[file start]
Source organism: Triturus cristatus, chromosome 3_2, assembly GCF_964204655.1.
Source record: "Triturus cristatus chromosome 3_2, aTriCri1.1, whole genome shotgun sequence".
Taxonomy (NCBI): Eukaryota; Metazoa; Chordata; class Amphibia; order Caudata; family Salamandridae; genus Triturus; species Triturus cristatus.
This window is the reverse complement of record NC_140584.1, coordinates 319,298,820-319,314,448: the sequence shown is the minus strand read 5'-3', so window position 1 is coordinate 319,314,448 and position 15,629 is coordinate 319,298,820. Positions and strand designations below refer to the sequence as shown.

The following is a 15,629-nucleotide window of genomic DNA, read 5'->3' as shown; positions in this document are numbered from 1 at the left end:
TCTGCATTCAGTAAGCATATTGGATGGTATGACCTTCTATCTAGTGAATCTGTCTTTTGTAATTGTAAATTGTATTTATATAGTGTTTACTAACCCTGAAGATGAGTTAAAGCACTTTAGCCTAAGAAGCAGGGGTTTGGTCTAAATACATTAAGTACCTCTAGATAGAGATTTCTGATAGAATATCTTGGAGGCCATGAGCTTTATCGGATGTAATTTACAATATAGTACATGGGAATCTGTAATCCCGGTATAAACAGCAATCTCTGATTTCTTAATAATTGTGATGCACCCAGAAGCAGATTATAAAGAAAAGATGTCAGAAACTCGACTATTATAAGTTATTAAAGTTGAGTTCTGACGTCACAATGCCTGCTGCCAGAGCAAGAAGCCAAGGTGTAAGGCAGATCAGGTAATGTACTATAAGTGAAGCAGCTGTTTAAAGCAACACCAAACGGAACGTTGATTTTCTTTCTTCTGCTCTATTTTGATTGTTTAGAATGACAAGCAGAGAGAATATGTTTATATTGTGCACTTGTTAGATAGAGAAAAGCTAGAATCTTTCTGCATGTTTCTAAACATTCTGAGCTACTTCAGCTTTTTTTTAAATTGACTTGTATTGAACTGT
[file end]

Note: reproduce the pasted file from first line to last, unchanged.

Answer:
Source organism: Triturus cristatus, chromosome 3_2, assembly GCF_964204655.1.
Source record: "Triturus cristatus chromosome 3_2, aTriCri1.1, whole genome shotgun sequence".
Taxonomy (NCBI): Eukaryota; Metazoa; Chordata; class Amphibia; order Caudata; family Salamandridae; genus Triturus; species Triturus cristatus.
This window is the reverse complement of record NC_140584.1, coordinates 319,298,820-319,314,448: the sequence shown is the minus strand read 5'-3', so window position 1 is coordinate 319,314,448 and position 15,629 is coordinate 319,298,820. Positions and strand designations below refer to the sequence as shown.

The following is a 15,629-nucleotide window of genomic DNA, read 5'->3' as shown; positions in this document are numbered from 1 at the left end:
TCTGCATTCAGTAAGCATATTGGATGGTATGACCTTCTATCTAGTGAATCTGTCTTTTGTAATTGTAAATTGTATTTATATAGTGTTTACTAACCCTGAAGATGAGTTAAAGCACTTTAGCCTAAGAAGCAGGGGTTTGGTCTAAATACATTAAGTACCTCTAGATAGAGATTTCTGATAGAATATCTTGGAGGCCATGAGCTTTATCGGATGTAATTTACAATATAGTACATGGGAATCTGTAATCCCGGTATAAACAGCAATCTCTGATTTCTTAATAATTGTGATGCACCCAGAAGCAGATTATAAAGAAAAGATGTCAGAAACTCGACTATTATAAGTTATTAAAGTTGAGTTCTGACGTCACAATGCCTGCTGCCAGAGCAAGAAGCCAAGGTGTAAGGCAGATCAGGTAATGTACTATAAGTGAAGCAGCTGTTTAAAGCAACACCAAACGGAACGTTGATTTTCTTTCTTCTGCTCTATTTTGATTGTTTAGAATGACAAGCAGAGAGAATATGTTTATATTGTGCACTTGTTAGATAGAGAAAAGCTAGAATCTTTCTGCATGTTTCTAAACATTCTGAGCTACTTCAGCTTTTTTTTAAATTGACTTGTATTGAACTGT